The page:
Recognizing October as “Flood Awareness Month,” King County (Washington) Executive Ron Sims is urging residents living in flood-prone areas to prepare for the possibility of rising rivers and streams with a personal flood-preparedness plan.
Because King County hasn’t experienced devastating floodwaters in several years, Sims said residents should guard against complacency.
“We’ve been fortunate in recent years, but people need to remember that we’ve had six federally-declared flood disasters in our county in the last 14 years,” Sims said.
Sims said residents should gather, or update, emergency supplies including: a portable radio, flashlight, fresh batteries, emergency cooking equipment, non-perishable food, drinking water, essential medications and a first aid kit. In some cases, purchasing sand and sandbags can help to protect property.
“We know the rain is coming, so now is the time to think about keeping your family safe,” he said. “People in flood prone areas should prepare their families – make sure they know emergency phone numbers, identify the safest evacuation routes and establish a meeting place in case family members are separated by rising water.”
Floods in King County usually occur between November and February during heavy rain and rapid snowmelt, but it’s not uncommon to have some flooding in October. The Snoqualmie, South Fork Skykomish, Tolt, Raging, Cedar, Green and White rivers all reportedly have a history of flooding during winter months, as do many of King County’s urban streams.
Just recently, King County celebrated with the City of Snoqualmie and the U.S. Army Corps of Engineers the completion of a multi-million dollar Snoqualmie River-widening project designed to reduce the threat of devastating floodwaters. Widening of the river above Snoqualmie Falls is expected to improve water conveyance through what amounted to a pair of bottlenecks that held up water and contributed to the flooding of hundreds of home and businesses in and around the City of Snoqualmie.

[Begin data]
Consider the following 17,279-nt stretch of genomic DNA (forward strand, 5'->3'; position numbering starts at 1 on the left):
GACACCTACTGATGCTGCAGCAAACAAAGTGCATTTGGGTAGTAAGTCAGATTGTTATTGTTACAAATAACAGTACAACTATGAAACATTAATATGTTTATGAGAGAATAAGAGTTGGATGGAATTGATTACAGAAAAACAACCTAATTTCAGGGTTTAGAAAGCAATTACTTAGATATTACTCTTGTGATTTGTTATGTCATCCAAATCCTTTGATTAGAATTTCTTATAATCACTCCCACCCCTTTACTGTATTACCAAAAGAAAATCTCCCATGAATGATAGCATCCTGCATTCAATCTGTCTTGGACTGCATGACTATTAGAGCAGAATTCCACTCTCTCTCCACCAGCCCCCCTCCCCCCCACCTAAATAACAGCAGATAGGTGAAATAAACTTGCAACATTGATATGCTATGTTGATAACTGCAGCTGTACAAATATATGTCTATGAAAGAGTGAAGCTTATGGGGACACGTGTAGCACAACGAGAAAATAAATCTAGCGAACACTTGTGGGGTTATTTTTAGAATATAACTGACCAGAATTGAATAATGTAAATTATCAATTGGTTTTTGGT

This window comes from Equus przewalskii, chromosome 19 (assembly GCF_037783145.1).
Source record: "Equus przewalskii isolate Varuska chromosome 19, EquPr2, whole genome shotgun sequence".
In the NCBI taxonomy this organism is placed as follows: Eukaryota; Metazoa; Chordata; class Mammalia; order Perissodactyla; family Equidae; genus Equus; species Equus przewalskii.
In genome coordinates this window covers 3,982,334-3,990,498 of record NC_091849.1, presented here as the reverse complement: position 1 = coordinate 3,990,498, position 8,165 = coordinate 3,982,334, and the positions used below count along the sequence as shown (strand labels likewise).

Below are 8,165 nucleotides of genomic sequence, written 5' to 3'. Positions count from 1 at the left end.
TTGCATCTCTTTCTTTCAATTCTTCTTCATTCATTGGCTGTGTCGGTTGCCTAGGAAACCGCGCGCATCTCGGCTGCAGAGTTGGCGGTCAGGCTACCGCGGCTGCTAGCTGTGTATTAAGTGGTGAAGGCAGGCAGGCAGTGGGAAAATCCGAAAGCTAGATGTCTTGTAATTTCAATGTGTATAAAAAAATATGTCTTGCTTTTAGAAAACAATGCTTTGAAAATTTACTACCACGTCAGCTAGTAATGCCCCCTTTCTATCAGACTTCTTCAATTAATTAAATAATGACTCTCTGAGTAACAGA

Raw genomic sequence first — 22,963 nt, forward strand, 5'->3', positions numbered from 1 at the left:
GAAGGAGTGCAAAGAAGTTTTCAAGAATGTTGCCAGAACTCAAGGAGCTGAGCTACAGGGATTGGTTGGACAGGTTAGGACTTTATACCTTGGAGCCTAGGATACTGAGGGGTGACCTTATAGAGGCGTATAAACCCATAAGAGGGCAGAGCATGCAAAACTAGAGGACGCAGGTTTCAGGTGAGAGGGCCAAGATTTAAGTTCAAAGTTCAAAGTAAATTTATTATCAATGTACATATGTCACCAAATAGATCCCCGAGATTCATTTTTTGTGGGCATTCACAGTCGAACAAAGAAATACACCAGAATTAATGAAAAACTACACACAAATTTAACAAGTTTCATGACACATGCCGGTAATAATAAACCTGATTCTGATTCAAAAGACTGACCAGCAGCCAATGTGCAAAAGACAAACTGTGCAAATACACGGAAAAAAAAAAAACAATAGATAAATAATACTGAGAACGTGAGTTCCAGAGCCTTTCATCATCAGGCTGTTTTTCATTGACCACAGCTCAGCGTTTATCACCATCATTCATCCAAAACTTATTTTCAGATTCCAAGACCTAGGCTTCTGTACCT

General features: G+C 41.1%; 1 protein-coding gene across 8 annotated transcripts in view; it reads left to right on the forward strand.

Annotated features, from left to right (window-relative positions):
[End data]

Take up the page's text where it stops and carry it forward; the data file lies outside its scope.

In addition, King County is readying for the flood season through participation in the Regional Disaster Plan – a system that allows agencies and businesses to coordinate their response to emergencies – and the Regional Public Information Network (RPIN) public information online news service at www.GOVLINK.org. The service offers more than 50 participating agencies and organizations in the central Puget Sound teaming up to notify the public directly via e-mail or pager when responding to a broad range of service disruptions or emergencies.
The King County Department of Natural Resources and Parks and Department of Transportation Roads Services Division are also joining forces this month to review flood warning procedures and response plans with city, fire, police and roads employees at annual flood awareness meetings in the Cedar, Snoqualmie, Green and White river basins.
King County employees who provide flood warning services are also conducting hands-on training in the field and at the Flood Warning Center this month to update internal procedures and ensure flood warning response services are ready.
When river levels reach a certain threshold, King County’s Flood Warning Center is opened and staffed around-the-clock to monitor river gauges, weather data, dam operations and road closures. King County staff mobilize and begin to gather, analyze and distribute flood warning information so that residents, businesses, property owners and emergency response officials can make important health and safety decisions. In most locations, the flood warning system provides at least two hours warning before floodwaters reach damaging levels.
The Flood Warning Center dispatches staff to patrol the river systems and check levees for damage or indications of weakness. Flood patrols also respond to concerns and emergencies phoned in by property owners.
Flood Warning Center employees work closely with National Weather Service, U.S. Army Corps of Engineers, the City of Seattle and the King County Office of Emergency Management and Roads Services Division to obtain up-to-date information on flooding conditions, problem sites and the need for other emergency services.
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